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Tuesday, January 26, 2010

Unclaimed Buried Unceremoniously

Hundreds of victims unclaimed, buried unceremoniously in Juarez.

El Paso Times

Victims who have died violent deaths in Juarez and remain unidentified will be buried in pre-dug graves during a mass burial at the city's municipal cemetery.

Ciudad Juarez, Chih -- Hundreds of murder victims in this ravaged city are all but forgotten.

Nobody in officialdom knows who they are. Nobody in the outside world cared enough to claim their bodies.

They are shipped to San Rafael Municipal Cemetery. There each is awaited by a simple wood box, a 6-foot hole in the Chihuahuan Desert and maybe a plain metal plate with an engraved number. No cross adorns these final resting spots, for this is where unidentified victims of the city's drug wars are unceremoniously buried.

About 200 people who died violently last year ended up in paupers' graves at San Rafael. They were among more than 2,600 murder victims in Juárez in 2009.

The cemetery is hidden in the sand dunes south of the city. A massive white sign with the Juárez government's emblem and the words Panteón Municipal San Rafael are the only distinguishable markings leading to the graveyard.

Victims who have died violent deaths in Juarez and remain unidentified will be buried in pre-dug graves during a mass burial at the city's municipal cemetery. The graves are then crudely marked with a metal plate with the date of death and an identification number in the section of the cemetery marked by a bright yellow wall that reads, "fosa comun" meaning mass grave.

A brush-lined, unpaved road of more than three miles splits to a junkyard and to the cemetery. Closer to the burial grounds, vendors selling plastic flowers, grave markers and religious statues are set up parallel to the cemetery gate.

In one section are plots decorated with gravestones, crosses and pictures of Catholic saints. The dead in this section are separated by just a couple of feet.

But the middle of the San Rafael graveyard is bare. The unadorned land is separated with bright, yellow-brick corner walls, each about 4 feet high. They are marked "Fosa Común," or communal grave. Small mountains of dirt set apart the plots.

In the same general vicinity, three rows of dugout graves await more homicide victims. Unidentified bodies are buried every three months in mass interments, said Arturo Sandoval, a Chihuahua state attorney general's spokesman.

From September to December, though, the attorney general's staff conducted a mass burial every month -- sometimes twice a month -- because of the vast accumulation of bodies at the morgue.

Juárez, population 1.5 million, had its deadliest month in August with 315 homicides. The bloodshed continued in September with 307 killings, October with 306, November with 254 and December with 292.

By comparison, New York City, with 7 million people more than Juárez, had 466 murders in all of 2009.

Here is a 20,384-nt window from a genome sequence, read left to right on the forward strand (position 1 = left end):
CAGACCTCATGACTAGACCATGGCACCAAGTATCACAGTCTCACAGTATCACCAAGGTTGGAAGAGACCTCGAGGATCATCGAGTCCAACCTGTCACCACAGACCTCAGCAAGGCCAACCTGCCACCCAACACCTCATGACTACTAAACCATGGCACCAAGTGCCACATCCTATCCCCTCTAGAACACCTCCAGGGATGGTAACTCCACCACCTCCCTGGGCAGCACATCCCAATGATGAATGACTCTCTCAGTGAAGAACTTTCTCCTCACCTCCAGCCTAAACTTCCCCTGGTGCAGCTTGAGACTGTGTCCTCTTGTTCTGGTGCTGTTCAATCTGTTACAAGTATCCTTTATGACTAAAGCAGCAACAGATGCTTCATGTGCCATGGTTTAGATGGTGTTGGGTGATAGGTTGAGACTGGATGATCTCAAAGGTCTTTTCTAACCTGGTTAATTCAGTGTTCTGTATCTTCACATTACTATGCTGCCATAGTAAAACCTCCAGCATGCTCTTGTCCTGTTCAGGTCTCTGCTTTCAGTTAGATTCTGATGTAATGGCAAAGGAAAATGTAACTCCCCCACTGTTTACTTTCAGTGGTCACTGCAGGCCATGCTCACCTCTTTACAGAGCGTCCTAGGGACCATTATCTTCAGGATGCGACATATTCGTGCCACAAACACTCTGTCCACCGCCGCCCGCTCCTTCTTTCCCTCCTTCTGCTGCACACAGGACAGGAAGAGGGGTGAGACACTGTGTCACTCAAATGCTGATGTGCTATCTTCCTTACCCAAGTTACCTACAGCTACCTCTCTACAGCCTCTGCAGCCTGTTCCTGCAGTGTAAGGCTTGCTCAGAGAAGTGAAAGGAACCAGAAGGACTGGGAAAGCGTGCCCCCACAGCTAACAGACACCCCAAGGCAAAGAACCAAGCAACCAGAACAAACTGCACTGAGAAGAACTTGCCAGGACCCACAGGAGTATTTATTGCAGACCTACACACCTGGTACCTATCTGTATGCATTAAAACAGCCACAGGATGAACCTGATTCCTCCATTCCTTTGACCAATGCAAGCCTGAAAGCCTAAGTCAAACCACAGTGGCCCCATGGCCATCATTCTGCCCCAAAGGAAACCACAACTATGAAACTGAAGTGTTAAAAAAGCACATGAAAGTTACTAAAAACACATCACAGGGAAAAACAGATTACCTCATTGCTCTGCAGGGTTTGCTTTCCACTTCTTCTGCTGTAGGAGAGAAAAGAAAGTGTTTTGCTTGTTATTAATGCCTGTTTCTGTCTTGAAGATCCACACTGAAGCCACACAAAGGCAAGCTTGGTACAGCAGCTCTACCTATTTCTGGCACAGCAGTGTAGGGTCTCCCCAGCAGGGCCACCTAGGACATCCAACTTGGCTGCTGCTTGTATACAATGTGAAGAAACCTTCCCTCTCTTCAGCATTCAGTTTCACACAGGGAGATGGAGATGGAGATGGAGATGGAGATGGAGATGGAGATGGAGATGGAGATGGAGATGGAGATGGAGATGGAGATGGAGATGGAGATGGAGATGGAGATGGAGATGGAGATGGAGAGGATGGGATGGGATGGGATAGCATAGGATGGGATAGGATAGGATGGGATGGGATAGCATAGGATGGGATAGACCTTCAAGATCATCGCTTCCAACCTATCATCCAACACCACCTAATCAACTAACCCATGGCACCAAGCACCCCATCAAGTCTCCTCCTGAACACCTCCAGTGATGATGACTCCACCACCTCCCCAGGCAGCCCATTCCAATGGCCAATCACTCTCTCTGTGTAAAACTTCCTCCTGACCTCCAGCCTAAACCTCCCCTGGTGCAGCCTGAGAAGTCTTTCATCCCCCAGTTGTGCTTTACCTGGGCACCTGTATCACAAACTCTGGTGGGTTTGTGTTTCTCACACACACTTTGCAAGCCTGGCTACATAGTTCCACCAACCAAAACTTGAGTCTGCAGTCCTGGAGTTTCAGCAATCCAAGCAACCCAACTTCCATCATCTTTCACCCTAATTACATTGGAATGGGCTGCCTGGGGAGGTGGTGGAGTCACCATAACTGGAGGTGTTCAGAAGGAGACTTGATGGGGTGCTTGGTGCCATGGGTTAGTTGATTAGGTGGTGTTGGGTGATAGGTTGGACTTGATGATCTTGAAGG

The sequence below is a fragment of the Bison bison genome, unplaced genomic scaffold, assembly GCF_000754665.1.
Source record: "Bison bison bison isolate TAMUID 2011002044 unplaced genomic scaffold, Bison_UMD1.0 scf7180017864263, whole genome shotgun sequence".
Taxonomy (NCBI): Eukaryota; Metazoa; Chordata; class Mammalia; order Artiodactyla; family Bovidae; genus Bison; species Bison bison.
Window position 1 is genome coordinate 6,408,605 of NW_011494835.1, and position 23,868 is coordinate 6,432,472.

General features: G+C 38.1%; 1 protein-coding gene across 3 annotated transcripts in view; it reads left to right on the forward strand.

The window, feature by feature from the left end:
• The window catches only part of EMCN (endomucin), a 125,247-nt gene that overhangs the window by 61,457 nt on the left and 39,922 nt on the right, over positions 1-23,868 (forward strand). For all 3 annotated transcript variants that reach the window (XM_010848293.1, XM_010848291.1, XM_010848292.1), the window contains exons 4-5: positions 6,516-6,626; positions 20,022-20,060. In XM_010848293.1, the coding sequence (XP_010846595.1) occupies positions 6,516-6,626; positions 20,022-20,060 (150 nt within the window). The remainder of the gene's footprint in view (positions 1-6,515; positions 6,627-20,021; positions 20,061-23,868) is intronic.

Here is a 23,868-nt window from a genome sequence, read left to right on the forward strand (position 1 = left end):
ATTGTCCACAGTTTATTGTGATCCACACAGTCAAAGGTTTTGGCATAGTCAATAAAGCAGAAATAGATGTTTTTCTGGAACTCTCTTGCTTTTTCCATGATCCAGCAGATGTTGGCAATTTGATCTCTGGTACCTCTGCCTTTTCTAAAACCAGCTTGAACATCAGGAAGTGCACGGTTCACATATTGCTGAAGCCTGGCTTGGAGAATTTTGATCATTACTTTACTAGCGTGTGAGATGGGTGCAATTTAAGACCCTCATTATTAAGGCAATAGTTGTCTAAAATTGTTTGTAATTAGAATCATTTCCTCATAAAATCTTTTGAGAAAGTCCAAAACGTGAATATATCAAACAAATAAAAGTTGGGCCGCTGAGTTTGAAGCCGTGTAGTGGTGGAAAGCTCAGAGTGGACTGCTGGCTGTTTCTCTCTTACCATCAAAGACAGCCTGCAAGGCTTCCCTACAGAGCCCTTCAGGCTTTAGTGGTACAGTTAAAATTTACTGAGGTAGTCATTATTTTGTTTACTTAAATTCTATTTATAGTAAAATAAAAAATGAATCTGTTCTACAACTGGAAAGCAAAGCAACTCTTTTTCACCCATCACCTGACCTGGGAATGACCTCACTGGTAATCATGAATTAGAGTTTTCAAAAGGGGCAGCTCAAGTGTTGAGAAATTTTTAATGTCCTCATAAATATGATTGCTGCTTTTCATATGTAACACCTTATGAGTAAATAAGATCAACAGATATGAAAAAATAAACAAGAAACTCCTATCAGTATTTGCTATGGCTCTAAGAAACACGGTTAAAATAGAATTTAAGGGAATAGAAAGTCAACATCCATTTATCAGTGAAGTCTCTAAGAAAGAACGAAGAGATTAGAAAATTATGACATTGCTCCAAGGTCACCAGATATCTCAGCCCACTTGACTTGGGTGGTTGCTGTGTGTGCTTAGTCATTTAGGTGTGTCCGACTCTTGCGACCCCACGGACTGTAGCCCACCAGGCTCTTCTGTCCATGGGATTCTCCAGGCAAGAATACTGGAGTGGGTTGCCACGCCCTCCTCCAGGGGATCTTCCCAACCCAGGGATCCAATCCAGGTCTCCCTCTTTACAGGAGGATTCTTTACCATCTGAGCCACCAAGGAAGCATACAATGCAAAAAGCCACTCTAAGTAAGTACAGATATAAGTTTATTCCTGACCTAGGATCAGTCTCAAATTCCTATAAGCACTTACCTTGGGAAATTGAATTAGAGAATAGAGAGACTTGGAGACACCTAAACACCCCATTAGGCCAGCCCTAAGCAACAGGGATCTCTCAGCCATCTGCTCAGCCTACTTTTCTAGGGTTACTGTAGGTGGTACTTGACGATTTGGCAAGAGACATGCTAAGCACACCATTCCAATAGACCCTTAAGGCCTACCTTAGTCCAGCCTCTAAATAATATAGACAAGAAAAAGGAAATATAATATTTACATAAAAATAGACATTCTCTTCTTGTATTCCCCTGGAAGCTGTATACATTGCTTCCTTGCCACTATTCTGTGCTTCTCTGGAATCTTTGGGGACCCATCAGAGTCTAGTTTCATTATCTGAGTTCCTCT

The unrelenting violence in Juárez is fueled by rival gangs, reportedly the Juárez and the Sinaloa cartels, fighting for control of the area's drug trade.

The annual toll in Juárez rose from 1,587 murders in 2008 to 2,643 last year. More than 140 people died in the first three weeks of

Before the beginning of the drug war in January 2008, unidentified corpses were buried in mass graves. But Chihuahua's government changed the interment policy for unidentified people so that unidentified corpses would be buried in individual graves, Sandoval said.

These days, the cartel war is putting heavy pressure on police and the morgue.

By law, Juárez officials cannot cremate the bodies of people who are murdered. This is because the bodies might need to be exhumed and used as evidence, Sandoval said.

"Two things happened at the same time: The system changed, and the violence increased," he said. "We never imagined violent homicides would increase so drastically. The system changed to have things done better and faster."

Under the new policy, Sandoval said, a medical examiner is required to take photographs of identifiable marks on unidentified bodies and blood samples for DNA. The pictures and DNA information are then stored in a database, he said.

"Now, if a person comes to us and says, 'I want to see if a person who died is my family member,' specialized personnel show them specific photos," Sandoval said.

"If they say one of the people in the photographs is their family member, we don't just take their word. The next step would be to take their DNA and compare it to the person they believe is their loved one."

The bodies of homicide victims are conserved in a refrigerated room until they are claimed by relatives, Sandoval said. Family members, he said, have up to three months to claim their loved ones before the mass interments.

"Our problem is that we have a large transient population," he said.

"These are people who are not originally from here and do not have family here. ... In the majority of cases, not even friends come forward to say, 'This is John Doe.' "

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